Equity And Empathy Guide New Foundation Leader

Sarah Lutman
Equity And Empathy Guide New Foundation Leader

In August, Dr. Eric Jolly became president and CEO of Minnesota Philanthropy Partners, a group of foundations that includes the St. Paul Foundation. Jolly, a Ph.D. psychologist, had an extensive career in academia before joining the Science Museum of Minnesota as president in 2004. He has a substantive track record of leadership focused on excellence and equity in the nonprofit sector. Twin Cities Business sat down with him recently to learn more about Jolly and his vision for the organization he now leads.

Dr. Eric Jolly

{Q} You had a great job leading the Science Museum. What made this new job attractive?

{A} During my first academic appointment I also held a Kellogg National Leadership Fellowship and I studied international philanthropic diplomacy. I was curious about how diplomacy affects the recipient as well as the giver, and how people distort their goals, values and ambitions because of the transaction itself. Since then I’ve always been in the nonprofit sector, and I’ve been on foundation boards most of that time. So that’s one track. I’ve always been curious about and involved in the [philanthropic] sector and what the sector can accomplish.

I had always been involved throughout my faculty positions in issues of equity, whether it was founding the National Institute for Affirmative Action and Diversity at the University of Nebraska or serving on commissions that helped people of color, women, minorities and persons with disabilities. The goal was to give opportunity and voice to the many communities that didn’t have a place at the table.

I wanted to come to the Science Museum because it’s a wonderful institution, but also as an opportunity to demonstrate how an institution can, in its community, lead the nation. And we did that.

I fell in love with St. Paul. I had a great run at managing a great social and educational institution for our state. Now I get to care for and cherish all of the social and cultural institutions that grow our opportunities in the state.

{Q} You’ve run an organization that has to raise a lot of money. How will that affect how you lead an organization that gives money away?

{A} I hope it brings a better understanding and empathy for the position of those who want to change the world and who find seeking the funds to do it somewhat of a distraction to their passion. I hope it helps me find ways to serve them that doesn’t cause us to distort their mission or their approach from where their heart and mind would take them, because it’s very easy to be on this side of the [funding] equation and think you have a good idea. And I suspect the challenge for me will be reining in the enthusiasm of those who have the financial resources, including myself, so that we don’t distort the work of those who have their feet on the ground.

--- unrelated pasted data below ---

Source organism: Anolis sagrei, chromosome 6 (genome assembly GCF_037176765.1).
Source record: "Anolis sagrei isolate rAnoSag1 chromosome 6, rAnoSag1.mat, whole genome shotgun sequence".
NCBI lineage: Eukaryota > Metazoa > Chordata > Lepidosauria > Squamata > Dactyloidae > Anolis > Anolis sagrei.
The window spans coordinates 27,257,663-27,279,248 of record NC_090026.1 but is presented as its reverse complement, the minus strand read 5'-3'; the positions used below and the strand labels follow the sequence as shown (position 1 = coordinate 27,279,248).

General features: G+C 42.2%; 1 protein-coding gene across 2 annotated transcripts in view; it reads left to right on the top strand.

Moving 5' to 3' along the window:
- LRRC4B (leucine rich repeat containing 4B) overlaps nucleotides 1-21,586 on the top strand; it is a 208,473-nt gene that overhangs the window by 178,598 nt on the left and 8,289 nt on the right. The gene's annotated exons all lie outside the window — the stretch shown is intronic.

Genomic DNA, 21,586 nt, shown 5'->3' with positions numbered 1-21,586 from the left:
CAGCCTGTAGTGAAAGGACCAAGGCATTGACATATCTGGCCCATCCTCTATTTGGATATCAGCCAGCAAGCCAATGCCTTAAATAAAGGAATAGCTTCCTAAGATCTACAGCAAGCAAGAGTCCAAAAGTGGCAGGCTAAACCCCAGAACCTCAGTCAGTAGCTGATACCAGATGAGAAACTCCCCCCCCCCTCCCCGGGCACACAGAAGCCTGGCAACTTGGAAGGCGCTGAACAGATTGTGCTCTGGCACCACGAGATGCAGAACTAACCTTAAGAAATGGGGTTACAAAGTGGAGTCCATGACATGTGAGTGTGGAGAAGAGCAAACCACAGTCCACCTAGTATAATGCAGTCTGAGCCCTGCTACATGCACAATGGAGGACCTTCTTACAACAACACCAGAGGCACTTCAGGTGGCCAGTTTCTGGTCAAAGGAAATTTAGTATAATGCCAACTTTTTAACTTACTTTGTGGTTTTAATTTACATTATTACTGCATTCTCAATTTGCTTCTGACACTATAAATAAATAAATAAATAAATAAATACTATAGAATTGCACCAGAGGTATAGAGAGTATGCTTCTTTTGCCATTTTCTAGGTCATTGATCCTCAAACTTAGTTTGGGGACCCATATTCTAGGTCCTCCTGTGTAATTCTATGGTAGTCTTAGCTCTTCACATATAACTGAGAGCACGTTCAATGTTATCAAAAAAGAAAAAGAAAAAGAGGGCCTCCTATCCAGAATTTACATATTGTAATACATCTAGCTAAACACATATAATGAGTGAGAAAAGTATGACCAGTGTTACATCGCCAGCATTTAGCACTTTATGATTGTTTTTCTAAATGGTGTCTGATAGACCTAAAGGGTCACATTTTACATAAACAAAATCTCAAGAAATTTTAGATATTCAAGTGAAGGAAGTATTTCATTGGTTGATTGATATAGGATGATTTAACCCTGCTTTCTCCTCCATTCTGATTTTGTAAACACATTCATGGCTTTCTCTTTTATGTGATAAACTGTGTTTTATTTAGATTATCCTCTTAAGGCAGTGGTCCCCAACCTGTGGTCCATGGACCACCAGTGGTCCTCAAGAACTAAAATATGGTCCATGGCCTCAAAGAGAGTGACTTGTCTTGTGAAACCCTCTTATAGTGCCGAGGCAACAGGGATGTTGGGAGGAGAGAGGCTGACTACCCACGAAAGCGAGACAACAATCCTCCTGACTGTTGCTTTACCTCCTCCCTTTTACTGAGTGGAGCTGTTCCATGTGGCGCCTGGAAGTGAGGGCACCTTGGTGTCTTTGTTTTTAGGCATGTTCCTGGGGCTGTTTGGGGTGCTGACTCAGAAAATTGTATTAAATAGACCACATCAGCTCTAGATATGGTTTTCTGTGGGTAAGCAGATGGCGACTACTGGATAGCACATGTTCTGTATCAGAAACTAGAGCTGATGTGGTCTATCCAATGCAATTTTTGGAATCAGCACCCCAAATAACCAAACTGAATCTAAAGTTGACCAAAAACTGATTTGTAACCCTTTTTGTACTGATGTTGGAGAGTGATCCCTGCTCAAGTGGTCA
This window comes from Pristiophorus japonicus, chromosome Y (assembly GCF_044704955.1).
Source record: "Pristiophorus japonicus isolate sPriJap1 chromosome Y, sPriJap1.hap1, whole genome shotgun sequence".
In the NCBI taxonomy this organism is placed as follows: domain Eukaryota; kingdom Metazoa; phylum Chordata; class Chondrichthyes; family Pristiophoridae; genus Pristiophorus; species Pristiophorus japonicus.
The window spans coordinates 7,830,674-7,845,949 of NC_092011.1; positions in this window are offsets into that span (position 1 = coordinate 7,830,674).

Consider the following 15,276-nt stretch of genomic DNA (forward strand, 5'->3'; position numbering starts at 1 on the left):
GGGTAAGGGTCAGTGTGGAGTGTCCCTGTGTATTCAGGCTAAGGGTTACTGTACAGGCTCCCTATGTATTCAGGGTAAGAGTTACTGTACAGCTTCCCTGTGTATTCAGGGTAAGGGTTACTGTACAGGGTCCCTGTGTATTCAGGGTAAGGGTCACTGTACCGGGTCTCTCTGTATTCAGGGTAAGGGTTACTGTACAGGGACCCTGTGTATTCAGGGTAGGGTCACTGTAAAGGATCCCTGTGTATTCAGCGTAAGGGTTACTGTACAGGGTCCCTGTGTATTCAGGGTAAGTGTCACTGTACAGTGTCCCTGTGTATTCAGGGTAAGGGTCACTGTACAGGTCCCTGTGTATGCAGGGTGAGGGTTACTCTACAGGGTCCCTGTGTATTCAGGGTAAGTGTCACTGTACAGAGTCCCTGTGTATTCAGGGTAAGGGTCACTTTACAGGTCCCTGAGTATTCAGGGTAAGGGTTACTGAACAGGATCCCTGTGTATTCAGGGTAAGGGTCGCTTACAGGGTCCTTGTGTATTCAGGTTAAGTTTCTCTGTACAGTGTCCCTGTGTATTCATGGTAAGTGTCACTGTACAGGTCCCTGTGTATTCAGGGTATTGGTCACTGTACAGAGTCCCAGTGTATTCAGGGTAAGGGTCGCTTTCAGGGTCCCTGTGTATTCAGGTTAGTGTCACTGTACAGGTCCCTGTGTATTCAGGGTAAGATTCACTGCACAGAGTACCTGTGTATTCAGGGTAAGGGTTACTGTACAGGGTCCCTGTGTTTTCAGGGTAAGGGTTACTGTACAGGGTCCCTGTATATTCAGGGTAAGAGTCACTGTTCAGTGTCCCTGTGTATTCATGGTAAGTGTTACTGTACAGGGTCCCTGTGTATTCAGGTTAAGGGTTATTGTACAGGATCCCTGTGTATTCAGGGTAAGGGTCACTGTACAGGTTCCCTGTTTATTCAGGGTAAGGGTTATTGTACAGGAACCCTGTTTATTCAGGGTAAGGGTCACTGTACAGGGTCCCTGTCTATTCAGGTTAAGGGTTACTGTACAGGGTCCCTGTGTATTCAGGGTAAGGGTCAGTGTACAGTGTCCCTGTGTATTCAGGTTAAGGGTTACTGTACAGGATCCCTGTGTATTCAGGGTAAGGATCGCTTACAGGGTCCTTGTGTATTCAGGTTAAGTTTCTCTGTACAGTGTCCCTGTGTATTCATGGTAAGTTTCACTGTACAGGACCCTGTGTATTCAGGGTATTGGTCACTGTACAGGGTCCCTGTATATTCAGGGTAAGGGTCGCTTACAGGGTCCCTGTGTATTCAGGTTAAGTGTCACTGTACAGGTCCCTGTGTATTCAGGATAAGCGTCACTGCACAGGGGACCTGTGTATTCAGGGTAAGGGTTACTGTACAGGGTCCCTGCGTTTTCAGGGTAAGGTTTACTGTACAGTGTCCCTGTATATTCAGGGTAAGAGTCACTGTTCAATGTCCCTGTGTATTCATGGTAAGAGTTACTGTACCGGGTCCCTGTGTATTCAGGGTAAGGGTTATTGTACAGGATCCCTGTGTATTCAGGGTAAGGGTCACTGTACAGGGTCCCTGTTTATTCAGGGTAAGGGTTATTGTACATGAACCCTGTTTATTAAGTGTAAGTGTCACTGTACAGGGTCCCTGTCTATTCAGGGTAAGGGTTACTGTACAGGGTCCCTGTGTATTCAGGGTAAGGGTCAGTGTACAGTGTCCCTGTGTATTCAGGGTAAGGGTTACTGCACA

{Q} What are the likely themes of your leadership?

{A} Our themes are going to be creating a healthy community that has active and well-tended agents of change who have a passion for their work. We’re going to be focusing on equity, particularly racial equity, and we’re going to use economic opportunity and educational opportunity as two great drivers, though not the only ones. More than anything else, we’re going to recognize that the community has the solutions, and one of the better things that we can do is help create healthy agents of change at every level of development. We need to nurture the young person and invest in some of their nascent ideas, to take a chance on someone passionate and inexperienced. And we need to assure that those with experience stay in the business of helping our community grow, so they are there to nurture the next generation of leadership.

{Q} What messages do you have for the business community?

{A} That our work to create a healthy nonprofit sector is what creates a fertile environment for staff retention and staff recruitment. We help make the community you want to be in, whether it is a community of opportunity, a community in which the people you meet make you feel welcome and secure, a community of quality education or a community of great hearts. There’s something magical that you can come to the Twin Cities, and greater Minnesota, and see a world-class chamber orchestra, phenomenal opera, theater, public radio. We help create all of that. The fiber of our community is strong because our businesses contribute to it. It is a great strategy. Towns that just work on public safety and clean streets, but don’t work on filling the heart and soul, miss making a wonderful community. We know how to celebrate life here.

{Q} What else is on your mind as you begin your work?

{A} Coherence is the logical and consistent alignment among independent sectors, entities and players toward a shared goal. The toughest part of getting coherence is getting these independent sectors to align. We don’t give away enough money to solve the problems of this community, but together—aligned with others—we have enough energy to see that they get solved.

Beyond that, philanthropy is about recognizing that the community has the resources and the knowledge to solve its problems. We need to give it the wherewithal. What I can’t wait to do is to devise the parts of this program that allow me to get out of the way and watch.

Sarah Lutman is a St. Paul-based independent consultant and writer for clients in the cultural, media and philanthropic sectors.

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